Buck Wild


When a chupacabra bite turns a backwoods redneck into a flesh hungry zombie, a hunting trip turns into a nightmare for four college friends trying to get away from big city life.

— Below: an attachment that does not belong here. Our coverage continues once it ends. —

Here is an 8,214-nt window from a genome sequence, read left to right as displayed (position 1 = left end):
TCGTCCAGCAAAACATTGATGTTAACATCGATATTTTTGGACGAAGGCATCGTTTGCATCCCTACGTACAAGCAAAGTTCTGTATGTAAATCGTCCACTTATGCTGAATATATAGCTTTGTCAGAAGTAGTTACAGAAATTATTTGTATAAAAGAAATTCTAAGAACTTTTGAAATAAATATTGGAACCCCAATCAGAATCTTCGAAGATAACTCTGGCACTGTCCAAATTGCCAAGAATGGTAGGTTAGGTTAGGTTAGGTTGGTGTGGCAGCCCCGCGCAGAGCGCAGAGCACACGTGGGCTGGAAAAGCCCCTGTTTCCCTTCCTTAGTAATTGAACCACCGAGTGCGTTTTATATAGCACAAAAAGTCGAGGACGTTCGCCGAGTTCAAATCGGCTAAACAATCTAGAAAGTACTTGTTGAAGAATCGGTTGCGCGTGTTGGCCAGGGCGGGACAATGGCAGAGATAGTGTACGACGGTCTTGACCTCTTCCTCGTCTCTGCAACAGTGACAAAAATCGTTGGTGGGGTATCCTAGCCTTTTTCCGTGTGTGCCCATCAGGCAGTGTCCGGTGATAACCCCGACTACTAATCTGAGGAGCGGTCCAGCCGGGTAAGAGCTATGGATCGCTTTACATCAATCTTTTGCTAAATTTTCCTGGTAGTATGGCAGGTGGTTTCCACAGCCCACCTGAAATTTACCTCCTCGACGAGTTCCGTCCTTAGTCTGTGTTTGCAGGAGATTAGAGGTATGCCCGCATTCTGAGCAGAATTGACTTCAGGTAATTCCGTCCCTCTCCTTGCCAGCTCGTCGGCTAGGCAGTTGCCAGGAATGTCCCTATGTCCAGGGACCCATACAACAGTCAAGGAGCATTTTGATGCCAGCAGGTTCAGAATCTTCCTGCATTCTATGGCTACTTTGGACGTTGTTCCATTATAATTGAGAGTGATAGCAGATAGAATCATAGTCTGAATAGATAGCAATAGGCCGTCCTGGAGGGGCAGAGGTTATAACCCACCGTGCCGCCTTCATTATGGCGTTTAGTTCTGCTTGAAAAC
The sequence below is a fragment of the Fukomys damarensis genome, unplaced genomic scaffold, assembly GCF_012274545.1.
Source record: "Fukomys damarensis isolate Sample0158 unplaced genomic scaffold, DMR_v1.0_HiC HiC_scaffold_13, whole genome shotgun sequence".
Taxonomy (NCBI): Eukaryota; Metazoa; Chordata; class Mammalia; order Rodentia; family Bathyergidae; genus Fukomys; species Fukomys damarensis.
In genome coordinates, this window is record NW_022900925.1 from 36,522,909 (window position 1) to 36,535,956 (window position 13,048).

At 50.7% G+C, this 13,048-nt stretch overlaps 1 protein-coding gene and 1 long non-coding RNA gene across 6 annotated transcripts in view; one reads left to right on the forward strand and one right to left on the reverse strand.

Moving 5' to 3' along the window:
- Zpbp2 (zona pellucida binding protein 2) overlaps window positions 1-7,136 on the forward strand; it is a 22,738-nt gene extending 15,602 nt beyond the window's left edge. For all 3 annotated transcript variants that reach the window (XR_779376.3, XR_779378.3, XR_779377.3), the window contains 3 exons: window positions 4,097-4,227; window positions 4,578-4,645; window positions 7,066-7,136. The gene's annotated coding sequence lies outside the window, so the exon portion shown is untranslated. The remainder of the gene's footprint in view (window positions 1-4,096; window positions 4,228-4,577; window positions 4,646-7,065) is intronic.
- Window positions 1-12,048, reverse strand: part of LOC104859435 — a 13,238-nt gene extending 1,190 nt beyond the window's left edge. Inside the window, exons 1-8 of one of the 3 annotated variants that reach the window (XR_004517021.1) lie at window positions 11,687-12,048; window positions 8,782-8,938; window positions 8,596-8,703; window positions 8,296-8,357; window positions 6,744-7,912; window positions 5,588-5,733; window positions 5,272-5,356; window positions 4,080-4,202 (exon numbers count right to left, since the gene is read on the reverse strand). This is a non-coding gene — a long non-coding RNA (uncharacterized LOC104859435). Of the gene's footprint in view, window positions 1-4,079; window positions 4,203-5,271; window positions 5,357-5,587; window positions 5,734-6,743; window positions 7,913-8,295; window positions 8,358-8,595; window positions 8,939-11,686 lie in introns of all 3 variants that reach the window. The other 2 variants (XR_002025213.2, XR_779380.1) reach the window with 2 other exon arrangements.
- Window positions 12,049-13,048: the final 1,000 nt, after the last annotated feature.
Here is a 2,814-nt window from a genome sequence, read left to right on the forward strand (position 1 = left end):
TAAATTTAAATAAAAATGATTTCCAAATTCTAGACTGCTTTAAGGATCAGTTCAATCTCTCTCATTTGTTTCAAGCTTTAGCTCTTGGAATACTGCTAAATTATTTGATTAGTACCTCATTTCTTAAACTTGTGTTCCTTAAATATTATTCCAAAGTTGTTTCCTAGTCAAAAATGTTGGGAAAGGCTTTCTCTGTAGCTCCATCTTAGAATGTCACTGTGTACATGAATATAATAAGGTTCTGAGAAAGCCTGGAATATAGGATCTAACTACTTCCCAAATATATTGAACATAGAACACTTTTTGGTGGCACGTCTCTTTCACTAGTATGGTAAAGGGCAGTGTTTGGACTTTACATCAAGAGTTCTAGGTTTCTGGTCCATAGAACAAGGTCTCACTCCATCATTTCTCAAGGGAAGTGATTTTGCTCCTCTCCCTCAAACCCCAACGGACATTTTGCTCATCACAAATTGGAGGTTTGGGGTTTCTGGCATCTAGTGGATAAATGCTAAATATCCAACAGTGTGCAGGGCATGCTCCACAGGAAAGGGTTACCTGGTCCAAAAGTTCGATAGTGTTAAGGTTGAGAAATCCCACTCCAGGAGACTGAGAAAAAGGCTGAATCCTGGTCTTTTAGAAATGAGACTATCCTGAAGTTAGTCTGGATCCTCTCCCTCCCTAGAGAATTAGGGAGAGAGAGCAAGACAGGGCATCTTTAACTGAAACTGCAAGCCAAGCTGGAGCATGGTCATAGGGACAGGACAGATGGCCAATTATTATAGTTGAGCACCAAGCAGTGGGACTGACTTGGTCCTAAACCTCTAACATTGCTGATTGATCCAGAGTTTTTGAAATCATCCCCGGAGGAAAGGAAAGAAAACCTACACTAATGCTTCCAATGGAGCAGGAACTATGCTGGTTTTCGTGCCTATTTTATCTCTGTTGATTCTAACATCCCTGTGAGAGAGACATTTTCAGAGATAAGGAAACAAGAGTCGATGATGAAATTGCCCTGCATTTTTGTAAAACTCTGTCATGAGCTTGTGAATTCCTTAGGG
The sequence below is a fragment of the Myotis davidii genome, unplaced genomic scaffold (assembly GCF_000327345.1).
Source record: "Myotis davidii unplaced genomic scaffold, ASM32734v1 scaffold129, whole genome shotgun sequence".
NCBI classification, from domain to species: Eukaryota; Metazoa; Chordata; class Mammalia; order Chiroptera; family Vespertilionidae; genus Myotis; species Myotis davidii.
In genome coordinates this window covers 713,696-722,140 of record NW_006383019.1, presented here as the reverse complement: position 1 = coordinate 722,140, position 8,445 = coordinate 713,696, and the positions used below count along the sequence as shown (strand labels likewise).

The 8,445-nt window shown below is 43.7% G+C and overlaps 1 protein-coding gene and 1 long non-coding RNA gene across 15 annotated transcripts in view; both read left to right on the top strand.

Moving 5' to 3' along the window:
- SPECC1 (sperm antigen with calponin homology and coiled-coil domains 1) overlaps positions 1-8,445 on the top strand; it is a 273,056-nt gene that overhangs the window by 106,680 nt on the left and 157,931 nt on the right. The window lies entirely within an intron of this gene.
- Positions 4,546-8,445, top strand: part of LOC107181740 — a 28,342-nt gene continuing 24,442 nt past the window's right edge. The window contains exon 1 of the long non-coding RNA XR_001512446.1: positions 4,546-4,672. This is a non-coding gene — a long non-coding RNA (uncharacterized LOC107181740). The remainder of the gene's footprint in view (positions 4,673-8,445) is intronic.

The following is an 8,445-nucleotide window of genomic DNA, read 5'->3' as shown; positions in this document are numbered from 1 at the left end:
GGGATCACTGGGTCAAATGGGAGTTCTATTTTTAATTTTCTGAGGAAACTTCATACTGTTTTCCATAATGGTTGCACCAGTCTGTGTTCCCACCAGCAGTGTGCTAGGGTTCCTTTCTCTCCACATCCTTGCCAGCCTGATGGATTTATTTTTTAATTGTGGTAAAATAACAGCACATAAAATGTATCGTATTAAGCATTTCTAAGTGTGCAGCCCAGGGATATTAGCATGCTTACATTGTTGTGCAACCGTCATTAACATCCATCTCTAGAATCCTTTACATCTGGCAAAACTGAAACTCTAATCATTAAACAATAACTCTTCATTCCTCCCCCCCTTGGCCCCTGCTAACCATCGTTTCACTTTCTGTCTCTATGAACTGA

The chupacabra, a dangerous fiend stalking people from South America all the way to Texas in the United States. Well, not people so much as goats, chickens, and other assorted small farm animals. In fact, the name translates to “goat sucker.” Maybe it’s just me but “goat sucker” doesn’t instill that much fear. Chupacabra, at least to the English speaking world, sounds scary and exotic, like caviar and baklava, goat sucker, not so much, sounds more like something my friends and I would have called each other after one drink too many. I thought about how maybe calling it a Personaslechon, which Google tells me is the Spanish translation of “people sucker,” might have been a bit scarier, but when I mull it over in my head it just makes it seem like the creature might be kind of rapey. When you get right down to it, the chupacabra is essentially a goat vampire, which would be a terrifying thing for adult goats to tell their kids about but doesn’t do as well scaring the human world, at least it doesn’t seem like it should. Especially not when there is a proven creature with the same habitat and then some, one that attacks you in entire hordes, chases you for miles, and will not stop trying to kill you until it’s stabbed you so many times a Game of Thrones character would be shocked. I’m talking of course about Africanized Honey Bees. Who gives a shit about goat vampires attacking chickens and such when that menace is out there? Being murdered by a mini vampire more interested in livestock, embarrassing. Being murdered by a horde of sting happy little monsters with a murder boner, horror movie worthy. Call me when hordes of goat suckers start piling on top of a person to bite them over and over again, or start shooting murder happy bees out of their mouths, one of the two.